1) We have added a section on how our sample size was determined (entitled Sample Size in the Methods section). We have also added into the Abstract a statement on the primary limitation of the study (lack of a control group), and have discussed this limitation and possible effects of the limitation in paragraph 8 of the Discussion section, particularly that the clinical improvements observed in the study may be due to underlying secular trends or the natural course of illness in our population rather than the initiation of program implementation.

Responses to Reviewer #1:

1) As requested, we have rewritten the abstract to distinguish clearly between methods and results. We have included a brief description of the key elements of the MESH MH implementation program within the methods section, as noted by the reviewer. In addition, we clarify that the population participating in the outcome evaluation is a group of consecutive adults presenting to the health centers over a nine month period—a subset of the total number of patients seen over the two year scale-up period. We have stated the primary limitation of the study in the conclusion of the abstract. Please also refer to the tracked changes version of the revised manuscript.

2) In comment #2, the reviewer asks for expansion of the discussion on the differences among checklist item completion subgroups (assessment versus intervention). These differences, and specifically the variable scores of the nurses on non-pharmacologic interventions, as mentioned by the reviewer, is discussed relatively extensively in paragraph 5 of the Discussion section. We have now made some minor edits to the section to make more clear that we are discussing the issues put forth by the reviewer. If additional expansion is still requested beyond our edits, please give further detail on what elements we should expand on given that this section of the Discussion is relatively lengthy already.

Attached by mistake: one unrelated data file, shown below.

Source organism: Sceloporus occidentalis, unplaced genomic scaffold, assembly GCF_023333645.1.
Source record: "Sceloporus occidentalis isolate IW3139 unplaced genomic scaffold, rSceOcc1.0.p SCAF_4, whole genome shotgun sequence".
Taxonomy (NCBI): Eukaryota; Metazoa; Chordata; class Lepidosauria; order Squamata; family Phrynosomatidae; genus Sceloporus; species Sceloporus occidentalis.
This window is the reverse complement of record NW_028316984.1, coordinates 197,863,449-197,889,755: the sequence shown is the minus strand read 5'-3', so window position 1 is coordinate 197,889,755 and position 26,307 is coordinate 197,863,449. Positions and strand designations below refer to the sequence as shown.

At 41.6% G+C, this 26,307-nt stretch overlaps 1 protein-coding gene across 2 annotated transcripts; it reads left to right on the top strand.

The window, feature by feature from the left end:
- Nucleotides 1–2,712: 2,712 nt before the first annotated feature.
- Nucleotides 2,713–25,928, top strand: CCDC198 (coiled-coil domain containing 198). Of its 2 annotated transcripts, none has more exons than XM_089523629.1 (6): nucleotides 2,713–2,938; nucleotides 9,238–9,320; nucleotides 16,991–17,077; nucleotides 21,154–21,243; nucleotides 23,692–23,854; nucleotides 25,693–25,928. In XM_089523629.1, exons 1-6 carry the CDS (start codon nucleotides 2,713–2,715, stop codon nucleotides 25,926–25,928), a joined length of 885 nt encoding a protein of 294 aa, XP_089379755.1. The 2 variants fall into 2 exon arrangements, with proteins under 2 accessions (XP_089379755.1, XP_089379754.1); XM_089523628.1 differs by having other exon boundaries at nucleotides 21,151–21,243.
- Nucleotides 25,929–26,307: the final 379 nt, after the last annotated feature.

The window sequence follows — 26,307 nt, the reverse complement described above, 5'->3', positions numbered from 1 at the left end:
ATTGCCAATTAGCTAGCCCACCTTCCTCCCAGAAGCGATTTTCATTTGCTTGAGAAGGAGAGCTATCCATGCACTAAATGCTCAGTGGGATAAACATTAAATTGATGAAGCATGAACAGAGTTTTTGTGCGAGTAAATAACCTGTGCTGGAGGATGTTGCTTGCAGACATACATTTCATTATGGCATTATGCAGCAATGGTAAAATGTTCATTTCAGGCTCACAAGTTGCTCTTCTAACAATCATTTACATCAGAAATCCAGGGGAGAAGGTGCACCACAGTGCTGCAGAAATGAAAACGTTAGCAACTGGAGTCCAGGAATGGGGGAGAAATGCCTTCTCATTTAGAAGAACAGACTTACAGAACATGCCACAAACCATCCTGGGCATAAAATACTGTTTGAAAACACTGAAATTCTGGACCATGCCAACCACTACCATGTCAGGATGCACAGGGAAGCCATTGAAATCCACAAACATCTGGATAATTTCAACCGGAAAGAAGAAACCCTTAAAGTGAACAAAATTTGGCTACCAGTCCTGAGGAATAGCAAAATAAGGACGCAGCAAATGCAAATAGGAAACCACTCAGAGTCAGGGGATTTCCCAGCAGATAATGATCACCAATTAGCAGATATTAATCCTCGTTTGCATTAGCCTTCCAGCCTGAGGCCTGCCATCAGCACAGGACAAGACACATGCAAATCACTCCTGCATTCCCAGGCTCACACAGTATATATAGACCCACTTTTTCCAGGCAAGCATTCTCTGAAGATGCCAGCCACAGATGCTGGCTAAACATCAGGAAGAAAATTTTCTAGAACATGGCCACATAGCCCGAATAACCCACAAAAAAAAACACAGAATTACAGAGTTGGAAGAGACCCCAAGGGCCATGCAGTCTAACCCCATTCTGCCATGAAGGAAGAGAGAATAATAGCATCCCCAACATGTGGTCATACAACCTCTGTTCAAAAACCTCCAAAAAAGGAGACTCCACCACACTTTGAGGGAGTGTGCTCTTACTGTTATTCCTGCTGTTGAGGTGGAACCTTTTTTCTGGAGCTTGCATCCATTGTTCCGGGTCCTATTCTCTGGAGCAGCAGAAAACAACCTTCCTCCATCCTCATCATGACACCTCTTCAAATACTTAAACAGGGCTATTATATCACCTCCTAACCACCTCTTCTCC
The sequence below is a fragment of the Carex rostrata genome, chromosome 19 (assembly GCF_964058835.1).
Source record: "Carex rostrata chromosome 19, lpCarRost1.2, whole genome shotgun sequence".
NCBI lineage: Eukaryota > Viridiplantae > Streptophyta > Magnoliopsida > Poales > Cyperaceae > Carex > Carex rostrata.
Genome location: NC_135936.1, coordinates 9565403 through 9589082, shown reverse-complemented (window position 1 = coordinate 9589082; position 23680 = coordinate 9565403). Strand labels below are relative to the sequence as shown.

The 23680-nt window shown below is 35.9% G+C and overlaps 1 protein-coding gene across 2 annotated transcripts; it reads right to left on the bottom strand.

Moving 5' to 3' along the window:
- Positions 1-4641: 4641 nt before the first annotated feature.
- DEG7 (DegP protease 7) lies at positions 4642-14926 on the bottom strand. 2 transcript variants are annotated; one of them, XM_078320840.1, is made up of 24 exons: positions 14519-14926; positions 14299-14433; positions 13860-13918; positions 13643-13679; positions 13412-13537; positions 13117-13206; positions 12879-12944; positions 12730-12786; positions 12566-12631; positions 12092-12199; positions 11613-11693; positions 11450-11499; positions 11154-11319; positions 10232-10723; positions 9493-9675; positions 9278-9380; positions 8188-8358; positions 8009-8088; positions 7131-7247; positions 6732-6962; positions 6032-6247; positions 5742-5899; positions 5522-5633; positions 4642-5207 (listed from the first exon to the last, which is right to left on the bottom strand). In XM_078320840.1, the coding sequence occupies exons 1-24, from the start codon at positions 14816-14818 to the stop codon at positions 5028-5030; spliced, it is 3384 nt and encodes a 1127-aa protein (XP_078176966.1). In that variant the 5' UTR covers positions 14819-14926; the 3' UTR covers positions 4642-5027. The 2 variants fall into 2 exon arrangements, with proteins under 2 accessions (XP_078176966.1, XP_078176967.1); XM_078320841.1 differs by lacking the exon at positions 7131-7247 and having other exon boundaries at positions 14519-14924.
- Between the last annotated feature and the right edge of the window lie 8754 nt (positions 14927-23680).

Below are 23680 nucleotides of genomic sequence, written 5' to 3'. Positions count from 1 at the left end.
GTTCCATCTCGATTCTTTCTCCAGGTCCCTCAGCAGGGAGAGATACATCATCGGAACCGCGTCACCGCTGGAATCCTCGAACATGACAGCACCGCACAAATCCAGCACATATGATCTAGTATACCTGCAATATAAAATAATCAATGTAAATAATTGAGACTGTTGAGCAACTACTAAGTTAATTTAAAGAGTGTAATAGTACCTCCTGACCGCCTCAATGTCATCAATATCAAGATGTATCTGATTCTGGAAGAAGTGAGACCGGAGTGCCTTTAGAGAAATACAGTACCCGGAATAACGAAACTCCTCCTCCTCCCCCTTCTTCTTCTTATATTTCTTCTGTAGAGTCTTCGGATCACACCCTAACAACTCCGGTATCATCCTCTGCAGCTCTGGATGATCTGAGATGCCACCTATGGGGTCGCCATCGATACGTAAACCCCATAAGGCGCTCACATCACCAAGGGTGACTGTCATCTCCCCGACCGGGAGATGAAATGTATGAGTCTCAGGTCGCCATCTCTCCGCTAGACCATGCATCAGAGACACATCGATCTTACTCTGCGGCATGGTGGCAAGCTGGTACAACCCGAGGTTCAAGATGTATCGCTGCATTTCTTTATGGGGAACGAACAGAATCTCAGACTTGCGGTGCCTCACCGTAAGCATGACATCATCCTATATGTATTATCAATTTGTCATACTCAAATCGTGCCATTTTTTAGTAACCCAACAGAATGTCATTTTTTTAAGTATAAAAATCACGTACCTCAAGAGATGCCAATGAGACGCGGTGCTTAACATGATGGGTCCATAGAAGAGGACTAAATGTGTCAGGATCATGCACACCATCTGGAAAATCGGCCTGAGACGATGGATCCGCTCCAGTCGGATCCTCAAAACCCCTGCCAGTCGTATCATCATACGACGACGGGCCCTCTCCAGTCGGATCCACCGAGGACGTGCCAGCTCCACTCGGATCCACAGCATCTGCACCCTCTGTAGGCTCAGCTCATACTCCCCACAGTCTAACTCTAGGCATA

3) We have added a comment in the Results section highlighting the role of CHWs for those who continued in care after six months.

Responses to Reviewer #2:

1) In the Methods, in the section ‘Evidence-based Care Packages’, we have made clearer how the initial areas of clinical focus (psychosis, severe depression and epilepsy) were chosen. The specific clinical areas were determined both by perceived burden of illness attributable to these disorders within the district, as well by the stated clinical priorities of health system leaders in Burera district during the early stages of MESH MH development.